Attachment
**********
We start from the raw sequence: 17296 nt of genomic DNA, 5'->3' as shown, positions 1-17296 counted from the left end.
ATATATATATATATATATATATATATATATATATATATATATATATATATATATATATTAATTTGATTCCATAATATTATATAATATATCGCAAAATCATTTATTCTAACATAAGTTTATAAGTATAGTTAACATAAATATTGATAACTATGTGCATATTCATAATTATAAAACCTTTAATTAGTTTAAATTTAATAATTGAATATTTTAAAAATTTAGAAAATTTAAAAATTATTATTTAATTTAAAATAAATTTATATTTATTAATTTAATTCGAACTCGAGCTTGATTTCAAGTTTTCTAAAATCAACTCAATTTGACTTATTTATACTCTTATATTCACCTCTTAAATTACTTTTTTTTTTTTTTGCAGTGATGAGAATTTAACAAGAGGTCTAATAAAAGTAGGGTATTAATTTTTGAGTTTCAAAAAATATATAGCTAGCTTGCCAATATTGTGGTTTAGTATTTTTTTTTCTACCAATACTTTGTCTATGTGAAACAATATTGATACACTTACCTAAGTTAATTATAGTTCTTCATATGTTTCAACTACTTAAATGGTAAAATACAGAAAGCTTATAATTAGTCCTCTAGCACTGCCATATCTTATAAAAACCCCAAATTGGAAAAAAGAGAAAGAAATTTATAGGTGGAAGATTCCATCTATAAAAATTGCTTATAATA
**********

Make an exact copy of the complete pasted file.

We start from the raw sequence: 17296 nt of genomic DNA, 5'->3' as shown, positions 1-17296 counted from the left end.
ATATATATATATATATATATATATATATATATATATATATATATATATATATATATATTAATTTGATTCCATAATATTATATAATATATCGCAAAATCATTTATTCTAACATAAGTTTATAAGTATAGTTAACATAAATATTGATAACTATGTGCATATTCATAATTATAAAACCTTTAATTAGTTTAAATTTAATAATTGAATATTTTAAAAATTTAGAAAATTTAAAAATTATTATTTAATTTAAAATAAATTTATATTTATTAATTTAATTCGAACTCGAGCTTGATTTCAAGTTTTCTAAAATCAACTCAATTTGACTTATTTATACTCTTATATTCACCTCTTAAATTACTTTTTTTTTTTTTTGCAGTGATGAGAATTTAACAAGAGGTCTAATAAAAGTAGGGTATTAATTTTTGAGTTTCAAAAAATATATAGCTAGCTTGCCAATATTGTGGTTTAGTATTTTTTTTTCTACCAATACTTTGTCTATGTGAAACAATATTGATACACTTACCTAAGTTAATTATAGTTCTTCATATGTTTCAACTACTTAAATGGTAAAATACAGAAAGCTTATAATTAGTCCTCTAGCACTGCCATATCTTATAAAAACCCCAAATTGGAAAAAAGAGAAAGAAATTTATAGGTGGAAGATTCCATCTATAAAAATTGCTTATAATA